users to be able to exchange customized voice samples over the
web. The company even said they're considering offering miniSD
cards pre-loaded with voices of famous characters (let's be
honest... anime characters) and voice actors.

More info: http://www.e-revolution.co.jp/zakka/segnity/index.html
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Name: Hitachi IV-R1000
Category: Home audio/video
Price: Open Price; estimated around 60,000 yen
Release date in Japan: November 15, 2007

The Gist: For those with serious backlogs of TV programs to watch
comes the 'IV-R1000' from Hitachi, a device that essentially
allows you to hook two hard drives up to your home audio/video
system. Using the 8-track-sized 'iVDR-S' removable hard drives
from Hitachi, the IV R-1000 features a terrestrial
digital/BS/110 CS tuner and is slated for release on November 15.

iVDR is a format pioneered by Hitachi Maxell, but it's a bit hard
to call it a "removable media". An iVDR disk is literally just a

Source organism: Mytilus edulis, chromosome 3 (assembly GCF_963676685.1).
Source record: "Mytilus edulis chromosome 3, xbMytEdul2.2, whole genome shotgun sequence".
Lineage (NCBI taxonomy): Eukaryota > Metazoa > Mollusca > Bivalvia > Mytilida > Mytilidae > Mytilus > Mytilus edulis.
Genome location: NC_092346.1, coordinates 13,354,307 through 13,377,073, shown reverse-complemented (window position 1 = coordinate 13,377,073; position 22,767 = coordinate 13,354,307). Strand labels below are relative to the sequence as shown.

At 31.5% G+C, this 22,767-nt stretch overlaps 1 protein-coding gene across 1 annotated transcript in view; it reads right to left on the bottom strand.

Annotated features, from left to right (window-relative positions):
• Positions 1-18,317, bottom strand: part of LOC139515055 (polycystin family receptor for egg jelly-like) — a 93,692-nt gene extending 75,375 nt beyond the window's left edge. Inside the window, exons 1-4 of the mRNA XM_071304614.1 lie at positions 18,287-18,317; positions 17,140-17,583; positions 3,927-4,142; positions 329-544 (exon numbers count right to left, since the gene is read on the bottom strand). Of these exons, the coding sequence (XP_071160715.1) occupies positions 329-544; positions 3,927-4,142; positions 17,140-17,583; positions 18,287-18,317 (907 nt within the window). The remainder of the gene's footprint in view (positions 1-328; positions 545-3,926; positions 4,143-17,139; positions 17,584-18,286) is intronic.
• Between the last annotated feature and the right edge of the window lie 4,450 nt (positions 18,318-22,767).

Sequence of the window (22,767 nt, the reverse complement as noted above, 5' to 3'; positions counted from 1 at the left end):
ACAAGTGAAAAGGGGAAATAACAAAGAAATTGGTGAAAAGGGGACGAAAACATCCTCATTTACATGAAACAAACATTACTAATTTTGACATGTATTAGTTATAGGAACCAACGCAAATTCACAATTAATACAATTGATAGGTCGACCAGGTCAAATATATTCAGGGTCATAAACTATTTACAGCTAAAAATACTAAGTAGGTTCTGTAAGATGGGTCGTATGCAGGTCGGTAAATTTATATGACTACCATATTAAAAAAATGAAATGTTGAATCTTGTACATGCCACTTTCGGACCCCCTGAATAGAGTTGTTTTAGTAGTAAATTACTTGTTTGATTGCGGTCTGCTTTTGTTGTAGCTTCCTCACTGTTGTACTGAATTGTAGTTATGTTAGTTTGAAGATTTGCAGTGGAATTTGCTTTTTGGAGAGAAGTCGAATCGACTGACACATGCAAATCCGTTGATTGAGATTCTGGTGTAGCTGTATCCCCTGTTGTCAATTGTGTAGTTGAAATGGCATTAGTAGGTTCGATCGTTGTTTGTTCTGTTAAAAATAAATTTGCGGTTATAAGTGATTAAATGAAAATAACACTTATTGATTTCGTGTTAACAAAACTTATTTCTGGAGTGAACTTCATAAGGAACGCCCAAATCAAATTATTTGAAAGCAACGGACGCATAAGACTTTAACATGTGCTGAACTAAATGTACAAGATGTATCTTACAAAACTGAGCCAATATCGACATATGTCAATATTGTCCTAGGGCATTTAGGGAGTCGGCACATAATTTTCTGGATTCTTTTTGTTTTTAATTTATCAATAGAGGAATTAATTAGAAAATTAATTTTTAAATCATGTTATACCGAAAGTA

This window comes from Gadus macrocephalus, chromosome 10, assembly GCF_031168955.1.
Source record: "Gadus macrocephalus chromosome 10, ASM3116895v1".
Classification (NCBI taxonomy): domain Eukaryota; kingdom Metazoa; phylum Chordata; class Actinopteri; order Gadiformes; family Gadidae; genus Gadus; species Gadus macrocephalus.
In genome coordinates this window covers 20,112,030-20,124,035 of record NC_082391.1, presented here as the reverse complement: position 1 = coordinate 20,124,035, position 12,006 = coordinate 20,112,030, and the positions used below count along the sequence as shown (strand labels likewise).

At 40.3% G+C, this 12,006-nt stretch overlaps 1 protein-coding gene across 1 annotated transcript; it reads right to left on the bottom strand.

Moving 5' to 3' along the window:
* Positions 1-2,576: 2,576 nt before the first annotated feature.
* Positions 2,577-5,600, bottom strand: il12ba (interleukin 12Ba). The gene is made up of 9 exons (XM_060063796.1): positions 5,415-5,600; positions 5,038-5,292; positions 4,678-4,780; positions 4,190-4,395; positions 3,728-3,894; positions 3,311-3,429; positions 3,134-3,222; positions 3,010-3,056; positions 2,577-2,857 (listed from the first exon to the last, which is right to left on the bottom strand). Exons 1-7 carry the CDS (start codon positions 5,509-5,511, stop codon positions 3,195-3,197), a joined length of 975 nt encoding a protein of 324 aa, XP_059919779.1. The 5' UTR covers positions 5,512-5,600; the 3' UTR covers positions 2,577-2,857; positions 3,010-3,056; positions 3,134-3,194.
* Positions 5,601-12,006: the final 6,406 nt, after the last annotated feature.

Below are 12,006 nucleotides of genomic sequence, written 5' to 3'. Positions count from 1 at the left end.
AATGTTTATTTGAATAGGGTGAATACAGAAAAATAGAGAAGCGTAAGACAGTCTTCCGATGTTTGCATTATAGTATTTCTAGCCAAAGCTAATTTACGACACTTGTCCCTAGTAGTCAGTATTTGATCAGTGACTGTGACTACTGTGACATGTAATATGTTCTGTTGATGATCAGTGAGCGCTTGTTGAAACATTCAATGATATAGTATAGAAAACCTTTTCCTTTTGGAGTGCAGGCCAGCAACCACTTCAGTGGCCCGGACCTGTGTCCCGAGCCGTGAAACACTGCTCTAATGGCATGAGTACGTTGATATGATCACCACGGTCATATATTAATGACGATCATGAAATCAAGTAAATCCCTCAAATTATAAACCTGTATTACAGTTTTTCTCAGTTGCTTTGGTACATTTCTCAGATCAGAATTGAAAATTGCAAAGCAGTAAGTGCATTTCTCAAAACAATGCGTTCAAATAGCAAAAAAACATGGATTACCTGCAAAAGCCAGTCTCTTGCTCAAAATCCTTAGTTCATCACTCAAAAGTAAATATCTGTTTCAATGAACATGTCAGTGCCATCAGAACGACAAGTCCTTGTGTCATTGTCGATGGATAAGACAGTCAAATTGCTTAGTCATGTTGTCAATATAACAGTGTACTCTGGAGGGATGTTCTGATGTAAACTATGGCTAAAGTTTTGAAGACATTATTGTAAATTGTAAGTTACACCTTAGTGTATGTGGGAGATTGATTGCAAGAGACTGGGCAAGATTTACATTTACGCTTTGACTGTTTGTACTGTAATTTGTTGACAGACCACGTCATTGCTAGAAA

hard drive slapped inside of a convenient case. While
hot-swappable hard drives have been around for a number of years
for servers and enterprise-level applications, iVDR is a similar
technology brought to the world of consumers. Specifically,
Hitachi has oriented iVDR for recording high-definition video;
one of the standards ('iVDR-Secure,' or iVDR-S) format supports
the necessary Digital Rights Management technologies required for
recording HD broadcasts in Japan. Hitachi also recently announced
a plasma TV (part of their 'Wooo' line) with a slot for iVDR-S
drives. It's probably safe to assume the hard drives are sourced
from within Hitachi, as the company purchased from IBM's hard
drive division back in 2003 and renamed it to Hitachi Global
Storage Technologies. It's nice to see they have finally found a
way those economies of scale to the consumer electronics
division.

The IV-R1000 does not require much explaining; it's more or less
just a tuner with two iVDR-S slots. Because the device only has
one tuner, you won't be able to simultaneously record two
programs, which is a downer, but you are able to watch a show on
one drive while recording to the other. iVDR-S disks are
available in 80GB and 160GB capacities, where the former will
allow for about 16 hours of digital high definition recording,